FELICITY: AN AMERICAN GIRL ADVENTURE
MOVIE: ** (out of 5)
BLU-RAY EXPERIENCE: **1/2 (out of 5)
BY KEVIN CARR
WHAT IT’S ABOUT
The second film featuring an American Girl character is available again on DVD. “Felicity: An American Girl Adventure” tells the story of Felicity Merriman (Shailene Woodley), a ten-year-old girl living in Williamsburg, Virginia on the eve of the American Revolution. Felicity is learning to be a gentlewoman while her father struggles with political decisions as a Patriot. Felicity learns to use kindness and inner strength to save a horse from abuse, convince her father’s indentured servant to not break his contract and bring peace to political enemies in her small corner of the Colonies.
WHAT I LIKED
Not being a ten-year-old girl – and not ever being a ten-year-old girl, as I’m told – I really can’t relate to the “American Girl” movies. However, having grown up with a sister and seeing how the ten-year-old girls in my family have behaved over the years, I can understand how this film will speak to that demographic.
As with the other “American Girl” movies I’ve seen, this definitely has a strong message behind it for girls to be themselves and have faith in humanity. As unrealistic as this message can be against the backdrop of the real world, it isn’t a bad message to be giving girls at such a young age.
The thing I liked most about “Felicity: An American Girl Adventure” was the fact that it didn’t try to tackle the problems of the world. It didn’t try to put Felicity in the thick of the politics of the day or in the middle of the fighting of the Revolutionary War. Instead, she was empowered to affect change within her very limited reach. This is a dose of reality that is good to have for a child. Kids are not meant to save the world, and sometimes uplifting films can over-emphasize the possibility of that actually happening.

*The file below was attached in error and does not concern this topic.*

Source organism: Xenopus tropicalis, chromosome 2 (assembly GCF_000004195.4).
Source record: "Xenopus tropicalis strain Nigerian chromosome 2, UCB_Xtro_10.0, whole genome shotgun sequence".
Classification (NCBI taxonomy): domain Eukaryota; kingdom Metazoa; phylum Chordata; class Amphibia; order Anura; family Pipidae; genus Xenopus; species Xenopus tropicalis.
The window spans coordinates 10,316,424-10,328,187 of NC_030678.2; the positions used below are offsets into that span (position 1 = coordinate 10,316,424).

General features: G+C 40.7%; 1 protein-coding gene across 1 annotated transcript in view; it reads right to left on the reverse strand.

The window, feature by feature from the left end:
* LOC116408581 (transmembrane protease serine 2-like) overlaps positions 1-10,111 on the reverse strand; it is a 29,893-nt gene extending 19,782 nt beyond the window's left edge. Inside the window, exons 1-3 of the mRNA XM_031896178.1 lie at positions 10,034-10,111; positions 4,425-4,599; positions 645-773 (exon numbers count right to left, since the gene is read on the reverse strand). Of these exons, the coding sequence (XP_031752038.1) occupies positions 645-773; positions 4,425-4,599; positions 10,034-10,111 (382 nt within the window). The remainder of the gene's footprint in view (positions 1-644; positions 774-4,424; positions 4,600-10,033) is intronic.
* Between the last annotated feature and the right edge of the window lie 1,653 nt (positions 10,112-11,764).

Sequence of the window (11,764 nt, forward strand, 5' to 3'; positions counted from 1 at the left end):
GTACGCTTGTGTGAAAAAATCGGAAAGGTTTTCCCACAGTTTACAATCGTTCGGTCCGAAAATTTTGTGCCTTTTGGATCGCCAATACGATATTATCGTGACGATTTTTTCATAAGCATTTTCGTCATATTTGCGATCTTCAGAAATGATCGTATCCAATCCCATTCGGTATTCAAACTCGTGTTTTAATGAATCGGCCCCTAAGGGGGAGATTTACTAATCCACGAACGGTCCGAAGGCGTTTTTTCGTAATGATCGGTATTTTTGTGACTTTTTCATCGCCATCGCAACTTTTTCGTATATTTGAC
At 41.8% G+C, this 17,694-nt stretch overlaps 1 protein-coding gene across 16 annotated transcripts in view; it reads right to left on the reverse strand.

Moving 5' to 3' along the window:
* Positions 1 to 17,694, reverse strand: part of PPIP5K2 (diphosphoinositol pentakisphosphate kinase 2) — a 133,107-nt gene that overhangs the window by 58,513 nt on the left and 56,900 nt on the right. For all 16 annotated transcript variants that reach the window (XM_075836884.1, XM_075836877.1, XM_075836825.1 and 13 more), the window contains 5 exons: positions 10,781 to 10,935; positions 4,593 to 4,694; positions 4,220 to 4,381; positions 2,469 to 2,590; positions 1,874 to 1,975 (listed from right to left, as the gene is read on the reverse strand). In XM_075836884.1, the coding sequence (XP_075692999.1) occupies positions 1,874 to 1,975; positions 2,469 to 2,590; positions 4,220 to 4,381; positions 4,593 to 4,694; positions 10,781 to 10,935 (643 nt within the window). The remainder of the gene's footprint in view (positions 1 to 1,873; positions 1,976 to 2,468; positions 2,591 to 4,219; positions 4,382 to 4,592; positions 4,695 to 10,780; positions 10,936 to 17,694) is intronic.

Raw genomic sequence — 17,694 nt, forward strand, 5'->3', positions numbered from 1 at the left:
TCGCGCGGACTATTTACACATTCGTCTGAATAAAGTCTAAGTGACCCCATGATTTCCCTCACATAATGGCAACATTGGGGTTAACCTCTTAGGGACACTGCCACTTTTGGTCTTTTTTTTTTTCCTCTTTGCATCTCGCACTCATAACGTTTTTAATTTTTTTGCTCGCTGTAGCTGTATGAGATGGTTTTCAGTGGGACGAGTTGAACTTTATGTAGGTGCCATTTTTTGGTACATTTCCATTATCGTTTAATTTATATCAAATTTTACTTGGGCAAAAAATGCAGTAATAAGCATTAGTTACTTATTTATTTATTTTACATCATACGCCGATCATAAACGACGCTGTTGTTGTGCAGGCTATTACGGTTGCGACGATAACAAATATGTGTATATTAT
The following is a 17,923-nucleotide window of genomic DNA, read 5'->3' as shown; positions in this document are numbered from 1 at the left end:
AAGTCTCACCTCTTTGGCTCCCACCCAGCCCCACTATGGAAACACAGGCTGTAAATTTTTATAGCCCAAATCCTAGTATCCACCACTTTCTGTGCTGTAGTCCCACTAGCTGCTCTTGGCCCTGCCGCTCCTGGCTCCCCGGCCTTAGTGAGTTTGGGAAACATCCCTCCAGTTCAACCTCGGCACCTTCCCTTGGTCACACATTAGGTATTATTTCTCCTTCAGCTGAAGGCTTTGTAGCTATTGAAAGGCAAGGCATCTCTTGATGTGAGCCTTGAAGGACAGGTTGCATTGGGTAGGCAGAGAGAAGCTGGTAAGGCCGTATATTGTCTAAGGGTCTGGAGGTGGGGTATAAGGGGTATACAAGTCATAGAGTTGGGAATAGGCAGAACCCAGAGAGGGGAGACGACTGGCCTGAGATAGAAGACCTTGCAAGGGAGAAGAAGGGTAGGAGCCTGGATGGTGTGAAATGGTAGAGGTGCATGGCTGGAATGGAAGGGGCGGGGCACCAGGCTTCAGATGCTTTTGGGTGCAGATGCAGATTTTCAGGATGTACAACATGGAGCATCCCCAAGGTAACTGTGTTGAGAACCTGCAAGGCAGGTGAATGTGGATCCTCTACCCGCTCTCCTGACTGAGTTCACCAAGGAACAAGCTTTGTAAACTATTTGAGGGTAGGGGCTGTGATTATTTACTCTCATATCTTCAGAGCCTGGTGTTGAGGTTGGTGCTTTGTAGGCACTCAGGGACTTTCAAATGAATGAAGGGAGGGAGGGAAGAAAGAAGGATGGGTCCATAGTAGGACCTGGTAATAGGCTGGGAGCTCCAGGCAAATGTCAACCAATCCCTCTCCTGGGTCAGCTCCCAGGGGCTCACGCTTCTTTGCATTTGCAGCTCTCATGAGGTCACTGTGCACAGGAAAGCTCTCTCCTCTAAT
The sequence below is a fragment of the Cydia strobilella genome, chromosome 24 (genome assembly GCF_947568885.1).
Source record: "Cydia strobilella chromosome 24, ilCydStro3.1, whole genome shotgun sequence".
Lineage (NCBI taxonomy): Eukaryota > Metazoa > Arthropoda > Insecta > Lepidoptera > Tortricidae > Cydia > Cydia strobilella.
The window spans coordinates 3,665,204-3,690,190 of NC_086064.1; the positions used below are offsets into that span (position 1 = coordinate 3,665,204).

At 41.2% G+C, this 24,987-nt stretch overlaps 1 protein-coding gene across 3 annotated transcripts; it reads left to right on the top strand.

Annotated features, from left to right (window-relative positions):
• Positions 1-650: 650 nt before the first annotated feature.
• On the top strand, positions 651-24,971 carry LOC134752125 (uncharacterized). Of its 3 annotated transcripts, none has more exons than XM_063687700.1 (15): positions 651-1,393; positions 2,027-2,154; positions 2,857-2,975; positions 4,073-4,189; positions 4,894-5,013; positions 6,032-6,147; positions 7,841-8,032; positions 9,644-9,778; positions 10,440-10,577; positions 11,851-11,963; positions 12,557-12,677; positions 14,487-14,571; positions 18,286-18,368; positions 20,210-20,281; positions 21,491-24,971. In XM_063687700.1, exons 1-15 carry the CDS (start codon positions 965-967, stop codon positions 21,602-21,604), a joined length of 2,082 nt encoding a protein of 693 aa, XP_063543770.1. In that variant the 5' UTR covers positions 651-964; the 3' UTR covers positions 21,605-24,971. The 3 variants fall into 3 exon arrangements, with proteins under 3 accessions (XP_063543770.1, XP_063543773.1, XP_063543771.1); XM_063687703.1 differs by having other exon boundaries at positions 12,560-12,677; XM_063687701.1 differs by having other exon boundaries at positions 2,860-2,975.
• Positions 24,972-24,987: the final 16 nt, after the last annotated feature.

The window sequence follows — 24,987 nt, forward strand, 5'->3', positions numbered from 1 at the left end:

WHAT I DIDN’T LIKE
Like I said earlier, I’m not – nor have I ever been – a ten-year-old girl. Thus, I found this film to be a bit of a softball. The world of the prim and proper is of little interest to me, so watching Felicity learn (with great interest and relish) the ins and outs of etiquette during tea or the place of a woman in the 1770s was just dull.
Also, the production value was quite low on this production. I wasn’t expecting anything on the level of “Kit Kitteridge: An American Girl,” which was made for wide release and dropped into theaters, but this TV production didn’t have much pizzazz behind it. The backdrop looked nice, shot in practical locations of a historic village (rather than building it from scratch), but that’s just fortunate location managing. The other meant-to-be-realistic scenes, like that of the soldiers looked more like a historical reenactment than a period film.
There are some decent behind-the-scenes featurettes, on par with those on the “Samantha: An American Girl Holiday” DVD release last year. New featurettes include “Women in Williamsburg” and “All About Felicity: An American Girl.”
Featurettes imported from the previous DVD release about five years ago include “On Set with Felicity” and “Felicity’s Williamsburg.”
WHO’S GOING TO LIKE THIS MOVIE
American girls who like American Girl.